So, he left unprepared, but very confident for the hard journey ahead.

Meanwhile, the simple backpacker didn’t count on his intelligence alone. Rather, he worked out every day, getting his body into good health, also while getting to know the locals who passed through these mountains. He learned where to find shelter, what places and people to avoid, and knew precisely where he was going. He was very humble about this undertaking.

At the first snowstorm the first man panicked. He forgot all about geology and his journey grew difficult and painful. The simpler man, however, brought to mind what he learned from those before him, drawing on ancient wisdom and, remembering his maps, actually wound around these mountains with much effort but safely.

One man arrived from his journey to new land.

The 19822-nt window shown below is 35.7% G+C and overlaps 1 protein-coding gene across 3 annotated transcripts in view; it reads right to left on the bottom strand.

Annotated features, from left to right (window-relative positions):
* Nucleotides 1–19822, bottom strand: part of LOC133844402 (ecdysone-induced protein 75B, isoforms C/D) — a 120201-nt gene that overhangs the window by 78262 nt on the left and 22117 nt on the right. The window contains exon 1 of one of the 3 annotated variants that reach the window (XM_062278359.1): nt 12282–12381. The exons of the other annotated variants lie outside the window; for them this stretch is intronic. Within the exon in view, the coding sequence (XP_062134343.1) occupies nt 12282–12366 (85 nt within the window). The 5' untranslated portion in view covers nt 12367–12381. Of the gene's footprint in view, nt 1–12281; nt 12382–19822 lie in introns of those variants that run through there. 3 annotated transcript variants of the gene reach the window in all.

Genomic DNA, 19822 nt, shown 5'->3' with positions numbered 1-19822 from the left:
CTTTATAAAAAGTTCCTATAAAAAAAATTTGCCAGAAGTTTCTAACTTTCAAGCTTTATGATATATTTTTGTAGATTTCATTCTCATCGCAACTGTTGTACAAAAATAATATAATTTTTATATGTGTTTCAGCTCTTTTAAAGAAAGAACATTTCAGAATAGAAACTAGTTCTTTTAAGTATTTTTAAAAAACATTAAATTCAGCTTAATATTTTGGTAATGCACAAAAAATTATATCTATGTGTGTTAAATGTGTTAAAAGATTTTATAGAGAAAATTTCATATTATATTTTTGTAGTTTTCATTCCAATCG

The proud man was never found.

The secret closet, man’s heart, is the starting place where we embark on this journey. It is concealed by many thorns and bushes, within the folds of our passions, thoughts and ego. Our life, then, may seem a Russian nesting doll. When Christ comes like a gardener, we may not recognize Him. Sometimes it is only when we don’t experience Him, though, that like the Prodigal Son we remember His bread and turn to face Him, which is what repentance is all about.

When we taste life apart from Him, which is not truly life but pigs and husks, we experience a foretaste of hell. This often has profound effects upon a Continue reading “The Uncreated Map: Christ as the Light of Yoga – Fr. Joseph Magnus Frangipani, Alaska, USA”

The Lure of the Mystical Path – Alice Tallmadge, Oregon, USA

http://conversionstoorthodoxy.wordpress.com

CONVERSIONS TO ORTHODOXY

The Lure of the Mystical Path

By

Alice Tallmadge, Correspondent

Originally published in The Oregonian, Sunday, April 9, 2000